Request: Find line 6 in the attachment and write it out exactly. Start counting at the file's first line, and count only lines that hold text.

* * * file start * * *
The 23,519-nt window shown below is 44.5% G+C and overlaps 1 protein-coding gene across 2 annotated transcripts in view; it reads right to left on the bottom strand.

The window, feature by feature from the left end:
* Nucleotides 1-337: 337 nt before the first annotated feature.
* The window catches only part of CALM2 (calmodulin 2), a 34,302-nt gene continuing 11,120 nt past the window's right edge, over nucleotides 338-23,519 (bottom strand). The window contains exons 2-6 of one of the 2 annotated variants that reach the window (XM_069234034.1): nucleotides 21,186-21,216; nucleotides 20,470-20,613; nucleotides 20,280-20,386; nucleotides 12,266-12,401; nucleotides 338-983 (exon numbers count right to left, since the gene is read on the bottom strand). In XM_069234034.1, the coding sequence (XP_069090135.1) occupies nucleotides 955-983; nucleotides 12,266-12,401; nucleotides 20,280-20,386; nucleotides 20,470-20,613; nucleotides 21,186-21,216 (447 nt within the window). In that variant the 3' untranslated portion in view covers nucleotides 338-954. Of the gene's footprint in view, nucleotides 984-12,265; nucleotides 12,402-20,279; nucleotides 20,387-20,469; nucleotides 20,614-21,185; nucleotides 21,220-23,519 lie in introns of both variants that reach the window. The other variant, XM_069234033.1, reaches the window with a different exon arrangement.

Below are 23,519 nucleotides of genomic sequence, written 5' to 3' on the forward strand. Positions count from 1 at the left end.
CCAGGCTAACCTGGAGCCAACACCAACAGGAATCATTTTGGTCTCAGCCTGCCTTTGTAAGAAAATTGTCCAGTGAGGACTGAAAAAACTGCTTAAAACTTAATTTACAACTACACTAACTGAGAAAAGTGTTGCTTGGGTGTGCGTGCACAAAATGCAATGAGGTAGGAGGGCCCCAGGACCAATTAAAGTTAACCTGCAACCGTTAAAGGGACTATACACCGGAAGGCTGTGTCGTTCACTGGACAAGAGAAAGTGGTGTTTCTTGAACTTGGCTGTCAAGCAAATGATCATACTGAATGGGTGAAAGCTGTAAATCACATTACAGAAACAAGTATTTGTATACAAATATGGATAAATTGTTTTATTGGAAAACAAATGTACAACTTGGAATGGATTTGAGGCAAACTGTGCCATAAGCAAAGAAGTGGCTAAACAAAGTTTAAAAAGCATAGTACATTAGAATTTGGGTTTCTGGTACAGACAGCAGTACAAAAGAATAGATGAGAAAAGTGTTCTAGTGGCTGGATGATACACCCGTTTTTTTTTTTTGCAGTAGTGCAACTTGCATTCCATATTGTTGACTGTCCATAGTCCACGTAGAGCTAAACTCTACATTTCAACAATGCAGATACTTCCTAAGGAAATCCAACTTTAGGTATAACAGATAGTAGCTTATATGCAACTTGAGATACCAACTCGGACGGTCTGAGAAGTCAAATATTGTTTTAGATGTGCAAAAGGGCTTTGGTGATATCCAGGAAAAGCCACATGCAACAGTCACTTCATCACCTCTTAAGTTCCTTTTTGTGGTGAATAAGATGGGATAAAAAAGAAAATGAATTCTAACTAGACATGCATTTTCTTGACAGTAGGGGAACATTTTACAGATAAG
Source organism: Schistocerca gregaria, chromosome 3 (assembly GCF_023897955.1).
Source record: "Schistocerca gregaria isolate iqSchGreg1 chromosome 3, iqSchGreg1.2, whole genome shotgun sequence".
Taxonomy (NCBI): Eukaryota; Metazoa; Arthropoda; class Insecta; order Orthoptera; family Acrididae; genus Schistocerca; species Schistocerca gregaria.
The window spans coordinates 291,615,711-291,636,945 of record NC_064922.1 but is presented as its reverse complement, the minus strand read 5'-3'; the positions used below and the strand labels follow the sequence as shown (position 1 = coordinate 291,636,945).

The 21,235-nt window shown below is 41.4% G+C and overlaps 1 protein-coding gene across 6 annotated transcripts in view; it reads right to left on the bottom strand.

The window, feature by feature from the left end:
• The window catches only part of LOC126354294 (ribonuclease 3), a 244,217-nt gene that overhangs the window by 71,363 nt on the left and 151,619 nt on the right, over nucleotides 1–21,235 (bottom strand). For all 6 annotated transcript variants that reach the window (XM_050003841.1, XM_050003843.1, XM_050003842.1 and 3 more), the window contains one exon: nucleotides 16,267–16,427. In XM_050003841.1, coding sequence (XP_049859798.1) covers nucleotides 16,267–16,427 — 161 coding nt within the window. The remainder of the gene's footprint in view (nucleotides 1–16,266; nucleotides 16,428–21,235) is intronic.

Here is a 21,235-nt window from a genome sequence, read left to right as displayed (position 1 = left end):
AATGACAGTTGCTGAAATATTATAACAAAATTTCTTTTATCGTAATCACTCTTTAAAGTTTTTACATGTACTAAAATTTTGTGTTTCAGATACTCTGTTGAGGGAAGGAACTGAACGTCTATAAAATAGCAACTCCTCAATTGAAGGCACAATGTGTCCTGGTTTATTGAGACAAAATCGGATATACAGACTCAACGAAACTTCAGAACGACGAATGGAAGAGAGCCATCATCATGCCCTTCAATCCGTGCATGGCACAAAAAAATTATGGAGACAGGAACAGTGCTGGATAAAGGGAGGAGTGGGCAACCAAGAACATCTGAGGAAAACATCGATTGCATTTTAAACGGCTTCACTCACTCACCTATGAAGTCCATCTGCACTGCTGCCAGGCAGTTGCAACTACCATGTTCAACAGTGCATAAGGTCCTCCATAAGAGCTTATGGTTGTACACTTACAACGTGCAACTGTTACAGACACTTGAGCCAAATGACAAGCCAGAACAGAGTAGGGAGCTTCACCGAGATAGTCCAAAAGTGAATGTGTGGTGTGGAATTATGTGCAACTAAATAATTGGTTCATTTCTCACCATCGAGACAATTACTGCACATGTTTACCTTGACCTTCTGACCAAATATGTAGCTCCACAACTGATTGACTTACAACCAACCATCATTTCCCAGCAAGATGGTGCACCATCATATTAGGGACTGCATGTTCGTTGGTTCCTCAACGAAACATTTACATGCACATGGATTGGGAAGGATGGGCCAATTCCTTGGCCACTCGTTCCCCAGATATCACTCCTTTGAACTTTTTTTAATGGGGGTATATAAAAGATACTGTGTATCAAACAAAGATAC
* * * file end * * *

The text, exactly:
CCAGGCTAACCTGGAGCCAACACCAACAGGAATCATTTTGGTCTCAGCCTGCCTTTGTAAGAAAATTGTCCAGTGAGGACTGAAAAAACTGCTTAAAACTTAATTTACAACTACACTAACTGAGAAAAGTGTTGCTTGGGTGTGCGTGCACAAAATGCAATGAGGTAGGAGGGCCCCAGGACCAATTAAAGTTAACCTGCAACCGTTAAAGGGACTATACACCGGAAGGCTGTGTCGTTCACTGGACAAGAGAAAGTGGTGTTTCTTGAACTTGGCTGTCAAGCAAATGATCATACTGAATGGGTGAAAGCTGTAAATCACATTACAGAAACAAGTATTTGTATACAAATATGGATAAATTGTTTTATTGGAAAACAAATGTACAACTTGGAATGGATTTGAGGCAAACTGTGCCATAAGCAAAGAAGTGGCTAAACAAAGTTTAAAAAGCATAGTACATTAGAATTTGGGTTTCTGGTACAGACAGCAGTACAAAAGAATAGATGAGAAAAGTGTTCTAGTGGCTGGATGATACACCCGTTTTTTTTTTTTGCAGTAGTGCAACTTGCATTCCATATTGTTGACTGTCCATAGTCCACGTAGAGCTAAACTCTACATTTCAACAATGCAGATACTTCCTAAGGAAATCCAACTTTAGGTATAACAGATAGTAGCTTATATGCAACTTGAGATACCAACTCGGACGGTCTGAGAAGTCAAATATTGTTTTAGATGTGCAAAAGGGCTTTGGTGATATCCAGGAAAAGCCACATGCAACAGTCACTTCATCACCTCTTAAGTTCCTTTTTGTGGTGAATAAGATGGGATAAAAAAGAAAATGAATTCTAACTAGACATGCATTTTCTTGACAGTAGGGGAACATTTTACAGATAAG